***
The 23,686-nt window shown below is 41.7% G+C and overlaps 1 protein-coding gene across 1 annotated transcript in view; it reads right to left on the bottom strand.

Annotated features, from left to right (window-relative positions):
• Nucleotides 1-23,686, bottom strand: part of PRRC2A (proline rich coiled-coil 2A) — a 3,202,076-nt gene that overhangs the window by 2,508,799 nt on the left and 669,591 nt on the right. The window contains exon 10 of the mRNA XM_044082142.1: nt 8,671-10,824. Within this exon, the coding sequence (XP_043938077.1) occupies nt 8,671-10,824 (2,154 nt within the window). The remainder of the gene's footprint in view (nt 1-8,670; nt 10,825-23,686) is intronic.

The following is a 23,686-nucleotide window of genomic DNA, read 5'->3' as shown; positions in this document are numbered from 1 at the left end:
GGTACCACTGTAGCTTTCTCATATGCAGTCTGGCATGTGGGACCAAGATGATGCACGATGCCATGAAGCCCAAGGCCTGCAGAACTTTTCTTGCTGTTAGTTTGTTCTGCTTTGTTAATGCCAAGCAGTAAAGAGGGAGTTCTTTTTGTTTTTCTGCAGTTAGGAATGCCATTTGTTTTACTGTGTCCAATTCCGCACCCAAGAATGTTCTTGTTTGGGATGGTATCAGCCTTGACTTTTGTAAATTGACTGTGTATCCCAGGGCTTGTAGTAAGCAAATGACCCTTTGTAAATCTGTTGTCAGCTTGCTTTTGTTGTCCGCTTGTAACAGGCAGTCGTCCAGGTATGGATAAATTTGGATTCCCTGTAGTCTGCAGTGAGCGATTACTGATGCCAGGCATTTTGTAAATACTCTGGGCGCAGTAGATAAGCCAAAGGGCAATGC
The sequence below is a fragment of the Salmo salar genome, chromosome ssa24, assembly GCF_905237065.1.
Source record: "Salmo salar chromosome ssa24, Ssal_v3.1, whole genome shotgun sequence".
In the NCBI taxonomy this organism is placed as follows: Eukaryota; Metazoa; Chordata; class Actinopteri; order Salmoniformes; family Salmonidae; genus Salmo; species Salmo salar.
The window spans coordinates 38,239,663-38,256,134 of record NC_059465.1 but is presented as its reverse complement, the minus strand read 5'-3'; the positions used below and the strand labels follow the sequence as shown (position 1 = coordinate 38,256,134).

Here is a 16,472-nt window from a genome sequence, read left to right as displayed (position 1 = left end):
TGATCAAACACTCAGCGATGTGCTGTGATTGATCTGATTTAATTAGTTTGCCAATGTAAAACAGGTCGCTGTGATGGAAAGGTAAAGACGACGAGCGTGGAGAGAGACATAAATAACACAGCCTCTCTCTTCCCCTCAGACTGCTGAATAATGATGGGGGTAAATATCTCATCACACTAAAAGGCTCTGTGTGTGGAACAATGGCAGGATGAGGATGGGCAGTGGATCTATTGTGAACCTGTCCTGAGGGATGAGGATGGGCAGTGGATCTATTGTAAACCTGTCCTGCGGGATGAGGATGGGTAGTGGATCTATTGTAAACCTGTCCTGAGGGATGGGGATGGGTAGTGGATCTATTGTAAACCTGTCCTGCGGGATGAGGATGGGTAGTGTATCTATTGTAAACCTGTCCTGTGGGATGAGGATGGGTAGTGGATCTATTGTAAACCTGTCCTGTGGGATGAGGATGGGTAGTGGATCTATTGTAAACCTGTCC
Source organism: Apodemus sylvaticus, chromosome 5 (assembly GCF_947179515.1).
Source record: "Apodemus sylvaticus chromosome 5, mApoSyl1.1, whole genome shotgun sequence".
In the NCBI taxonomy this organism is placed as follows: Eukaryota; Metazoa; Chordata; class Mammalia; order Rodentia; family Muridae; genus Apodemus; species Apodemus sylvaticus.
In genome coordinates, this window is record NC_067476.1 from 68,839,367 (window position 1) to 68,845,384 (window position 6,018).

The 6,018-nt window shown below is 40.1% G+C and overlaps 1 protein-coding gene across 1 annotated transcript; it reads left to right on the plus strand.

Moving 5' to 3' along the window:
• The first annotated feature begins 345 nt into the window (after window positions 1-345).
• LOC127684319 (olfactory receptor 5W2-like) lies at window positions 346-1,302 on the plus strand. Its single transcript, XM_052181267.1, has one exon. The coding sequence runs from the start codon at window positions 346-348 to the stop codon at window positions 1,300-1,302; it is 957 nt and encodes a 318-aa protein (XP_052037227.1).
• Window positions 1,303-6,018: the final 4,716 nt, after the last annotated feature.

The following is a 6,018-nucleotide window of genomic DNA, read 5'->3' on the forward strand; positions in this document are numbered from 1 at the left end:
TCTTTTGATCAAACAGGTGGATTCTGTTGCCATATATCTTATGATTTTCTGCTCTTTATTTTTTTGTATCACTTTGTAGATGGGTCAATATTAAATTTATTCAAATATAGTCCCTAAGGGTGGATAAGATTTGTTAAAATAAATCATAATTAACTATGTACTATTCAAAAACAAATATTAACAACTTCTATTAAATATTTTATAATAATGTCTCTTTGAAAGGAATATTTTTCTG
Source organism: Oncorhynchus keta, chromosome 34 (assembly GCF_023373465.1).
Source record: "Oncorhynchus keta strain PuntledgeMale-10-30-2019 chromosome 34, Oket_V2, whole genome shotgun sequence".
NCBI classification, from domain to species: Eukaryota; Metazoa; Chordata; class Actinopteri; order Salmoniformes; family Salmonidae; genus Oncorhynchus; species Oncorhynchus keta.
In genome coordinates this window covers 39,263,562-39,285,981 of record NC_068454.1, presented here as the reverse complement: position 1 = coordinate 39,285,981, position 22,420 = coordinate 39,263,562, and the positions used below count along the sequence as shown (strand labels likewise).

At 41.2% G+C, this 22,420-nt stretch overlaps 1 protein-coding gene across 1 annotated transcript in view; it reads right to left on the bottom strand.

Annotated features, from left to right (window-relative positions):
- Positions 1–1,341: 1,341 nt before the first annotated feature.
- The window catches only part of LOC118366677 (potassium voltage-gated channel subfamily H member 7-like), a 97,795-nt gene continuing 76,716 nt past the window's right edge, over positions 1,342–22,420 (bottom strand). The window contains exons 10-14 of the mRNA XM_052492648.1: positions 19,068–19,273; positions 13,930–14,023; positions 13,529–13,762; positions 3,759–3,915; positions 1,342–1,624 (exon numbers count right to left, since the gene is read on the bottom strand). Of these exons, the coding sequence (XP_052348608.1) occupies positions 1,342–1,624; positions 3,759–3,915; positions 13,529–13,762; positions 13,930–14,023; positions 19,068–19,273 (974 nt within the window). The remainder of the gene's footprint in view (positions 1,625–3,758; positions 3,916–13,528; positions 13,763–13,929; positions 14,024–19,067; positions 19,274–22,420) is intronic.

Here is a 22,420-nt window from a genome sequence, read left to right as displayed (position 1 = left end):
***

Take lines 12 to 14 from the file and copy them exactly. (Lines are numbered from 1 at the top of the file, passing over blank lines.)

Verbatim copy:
Source organism: Apodemus sylvaticus, chromosome 5 (assembly GCF_947179515.1).
Source record: "Apodemus sylvaticus chromosome 5, mApoSyl1.1, whole genome shotgun sequence".
In the NCBI taxonomy this organism is placed as follows: Eukaryota; Metazoa; Chordata; class Mammalia; order Rodentia; family Muridae; genus Apodemus; species Apodemus sylvaticus.